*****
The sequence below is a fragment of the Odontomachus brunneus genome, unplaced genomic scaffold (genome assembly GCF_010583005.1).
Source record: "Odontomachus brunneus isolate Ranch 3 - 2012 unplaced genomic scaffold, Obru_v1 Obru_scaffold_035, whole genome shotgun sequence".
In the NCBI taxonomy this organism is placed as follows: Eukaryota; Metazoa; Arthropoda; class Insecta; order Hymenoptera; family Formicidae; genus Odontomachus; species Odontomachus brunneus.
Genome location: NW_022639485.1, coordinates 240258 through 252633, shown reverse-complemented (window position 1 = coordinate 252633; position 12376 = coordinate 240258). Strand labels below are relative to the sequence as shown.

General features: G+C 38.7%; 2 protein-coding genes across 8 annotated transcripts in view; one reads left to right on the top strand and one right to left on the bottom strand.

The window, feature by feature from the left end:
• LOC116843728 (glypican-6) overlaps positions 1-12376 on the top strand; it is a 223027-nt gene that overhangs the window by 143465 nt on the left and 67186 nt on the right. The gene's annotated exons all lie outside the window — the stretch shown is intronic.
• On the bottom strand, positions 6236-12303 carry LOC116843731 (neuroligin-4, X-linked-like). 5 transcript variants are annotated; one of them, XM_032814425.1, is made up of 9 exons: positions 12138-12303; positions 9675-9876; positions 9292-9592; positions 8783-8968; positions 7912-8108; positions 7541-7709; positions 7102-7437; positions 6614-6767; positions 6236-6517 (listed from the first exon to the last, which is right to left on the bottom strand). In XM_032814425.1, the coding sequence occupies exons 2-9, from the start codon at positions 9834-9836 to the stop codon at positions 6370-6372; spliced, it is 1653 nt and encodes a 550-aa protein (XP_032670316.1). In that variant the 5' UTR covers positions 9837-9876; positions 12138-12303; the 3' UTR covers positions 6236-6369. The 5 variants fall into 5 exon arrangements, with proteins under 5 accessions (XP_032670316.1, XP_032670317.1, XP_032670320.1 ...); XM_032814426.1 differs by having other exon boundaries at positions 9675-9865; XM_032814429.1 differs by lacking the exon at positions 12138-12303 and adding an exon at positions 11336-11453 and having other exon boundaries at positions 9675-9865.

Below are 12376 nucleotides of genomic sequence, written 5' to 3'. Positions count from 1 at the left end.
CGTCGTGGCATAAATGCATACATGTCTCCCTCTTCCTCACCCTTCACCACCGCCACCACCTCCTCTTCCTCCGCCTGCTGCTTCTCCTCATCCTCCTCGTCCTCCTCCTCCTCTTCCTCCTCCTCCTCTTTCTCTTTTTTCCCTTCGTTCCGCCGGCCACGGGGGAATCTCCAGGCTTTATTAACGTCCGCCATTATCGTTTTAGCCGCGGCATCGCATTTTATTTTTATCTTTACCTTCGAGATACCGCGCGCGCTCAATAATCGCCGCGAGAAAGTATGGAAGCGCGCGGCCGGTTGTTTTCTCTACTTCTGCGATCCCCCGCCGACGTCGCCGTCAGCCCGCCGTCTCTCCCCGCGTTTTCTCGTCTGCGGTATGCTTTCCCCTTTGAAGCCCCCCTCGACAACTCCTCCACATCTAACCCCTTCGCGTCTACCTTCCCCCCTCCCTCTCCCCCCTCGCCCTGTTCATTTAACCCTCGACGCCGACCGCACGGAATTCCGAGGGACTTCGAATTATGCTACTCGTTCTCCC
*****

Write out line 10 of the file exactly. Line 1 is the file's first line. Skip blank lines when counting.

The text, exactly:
CGTCGTGGCATAAATGCATACATGTCTCCCTCTTCCTCACCCTTCACCACCGCCACCACCTCCTCTTCCTCCGCCTGCTGCTTCTCCTCATCCTCCTCGTCCTCCTCCTCCTCTTCCTCCTCCTCCTCTTTCTCTTTTTTCCCTTCGTTCCGCCGGCCACGGGGGAATCTCCAGGCTTTATTAACGTCCGCCATTATCGTTTTAGCCGCGGCATCGCATTTTATTTTTATCTTTACCTTCGAGATACCGCGCGCGCTCAATAATCGCCGCGAGAAAGTATGGAAGCGCGCGGCCGGTTGTTTTCTCTACTTCTGCGATCCCCCGCCGACGTCGCCGTCAGCCCGCCGTCTCTCCCCGCGTTTTCTCGTCTGCGGTATGCTTTCCCCTTTGAAGCCCCCCTCGACAACTCCTCCACATCTAACCCCTTCGCGTCTACCTTCCCCCCTCCCTCTCCCCCCTCGCCCTGTTCATTTAACCCTCGACGCCGACCGCACGGAATTCCGAGGGACTTCGAATTATGCTACTCGTTCTCCC